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May 17, 2011
Venture capitalist Bruce Booth has moved his blog over to the Forbes network, and in his latest post he has some solid advice for people who are preparing to pitch him (and people like him) some ideas for a new company. It's very sensible stuff, including the need to bring as much solid data as you can possibly bring, not to spend too much time talking about how great everyone on your team is, and not to set off the hype detectors. (Believe it, everyone who's dealt with early-stage biotech and pharma has a very sensitive, broad-spectrum hype detector, and the "off" switch stopped working a long time ago).
He also has some advice that might surprise people who haven't been watching the startup industry over the last few years: "Unless you are really convinced you have a special story that Wall Street will love, please don’t use that three-letter word synonymous with so much value destruction: I-P-O." That's the state of things these days, for better or worse - the preferred exit strategy is to do a good-sized deal with a larger company, and most likely to be bought outright.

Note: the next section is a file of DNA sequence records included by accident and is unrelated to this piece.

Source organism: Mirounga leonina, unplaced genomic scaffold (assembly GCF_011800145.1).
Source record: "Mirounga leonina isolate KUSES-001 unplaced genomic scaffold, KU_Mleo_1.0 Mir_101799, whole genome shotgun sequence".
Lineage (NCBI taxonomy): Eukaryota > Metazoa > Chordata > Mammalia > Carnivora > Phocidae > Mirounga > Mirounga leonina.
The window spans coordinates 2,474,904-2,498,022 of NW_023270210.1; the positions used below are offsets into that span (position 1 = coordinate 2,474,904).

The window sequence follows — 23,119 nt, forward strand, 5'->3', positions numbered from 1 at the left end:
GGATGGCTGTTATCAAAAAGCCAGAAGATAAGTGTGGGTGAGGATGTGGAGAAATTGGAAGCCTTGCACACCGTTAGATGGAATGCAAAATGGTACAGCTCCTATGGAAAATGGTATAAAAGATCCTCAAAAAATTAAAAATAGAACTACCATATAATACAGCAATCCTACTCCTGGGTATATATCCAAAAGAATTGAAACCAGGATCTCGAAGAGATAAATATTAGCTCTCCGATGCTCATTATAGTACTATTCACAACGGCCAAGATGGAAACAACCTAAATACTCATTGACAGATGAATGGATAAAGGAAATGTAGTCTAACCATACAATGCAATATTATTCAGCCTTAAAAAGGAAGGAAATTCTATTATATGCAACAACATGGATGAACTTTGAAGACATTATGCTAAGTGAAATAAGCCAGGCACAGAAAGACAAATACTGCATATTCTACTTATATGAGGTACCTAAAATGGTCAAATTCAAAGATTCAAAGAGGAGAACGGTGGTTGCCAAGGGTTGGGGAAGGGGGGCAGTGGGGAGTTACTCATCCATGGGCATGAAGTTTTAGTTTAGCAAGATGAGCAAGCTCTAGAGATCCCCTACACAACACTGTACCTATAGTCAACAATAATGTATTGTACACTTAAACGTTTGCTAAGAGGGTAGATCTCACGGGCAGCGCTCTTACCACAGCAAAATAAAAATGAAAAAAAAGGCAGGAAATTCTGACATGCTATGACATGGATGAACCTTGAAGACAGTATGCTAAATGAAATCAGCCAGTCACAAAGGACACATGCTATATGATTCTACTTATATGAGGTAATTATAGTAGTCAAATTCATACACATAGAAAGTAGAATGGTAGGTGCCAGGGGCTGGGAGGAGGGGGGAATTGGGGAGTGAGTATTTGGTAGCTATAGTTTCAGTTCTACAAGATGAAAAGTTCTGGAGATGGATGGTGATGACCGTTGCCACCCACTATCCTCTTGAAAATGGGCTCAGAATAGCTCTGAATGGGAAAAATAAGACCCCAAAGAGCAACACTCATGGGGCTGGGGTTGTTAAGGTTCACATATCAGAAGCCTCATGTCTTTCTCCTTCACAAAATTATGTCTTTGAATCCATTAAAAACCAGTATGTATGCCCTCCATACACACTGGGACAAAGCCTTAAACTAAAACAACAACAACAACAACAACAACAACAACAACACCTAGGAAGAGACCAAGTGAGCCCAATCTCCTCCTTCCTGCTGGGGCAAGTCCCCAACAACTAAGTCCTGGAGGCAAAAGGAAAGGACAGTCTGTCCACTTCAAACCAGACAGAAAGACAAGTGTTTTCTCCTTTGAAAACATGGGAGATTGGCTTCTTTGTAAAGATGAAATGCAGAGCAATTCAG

And this is advice that I wish that more seminar speakers would follow, not just folks pitching a company proposal:
It's annoying when an entrepreneur touting a discovery-stage cancer program has multiple slides on how big the market is for cancer drugs, what the sales of Avastin were last year, what the annual incidence of the big four cancers are, etc… These slides give me a huge urge to reach for my Blackberry. We know cancer is huge. Unless you’ve got a particular angle on a disease or market that’s unique or unappreciated, don’t bother wasting time on the macro metrics of these diseases, especially when you’re in drug discovery.
Yes indeed, and that goes for anyone who's talking outside the range of their expertise. If you're giving a talk, it should be on something that you know a lot about - more than your audience, right? So why do we have to sit through so many chemists talking about molecular biology, molecular biologists talking about market size, and so on? My rule on that stuff is to hold it down to one slide if possible, and to skip through it lightly even then. I've even seen candidates come in for an interview and spend precious time, time that could be spent showing what they can do and why they should be hired, on telling everyone things that they already know and don't care to hear again.
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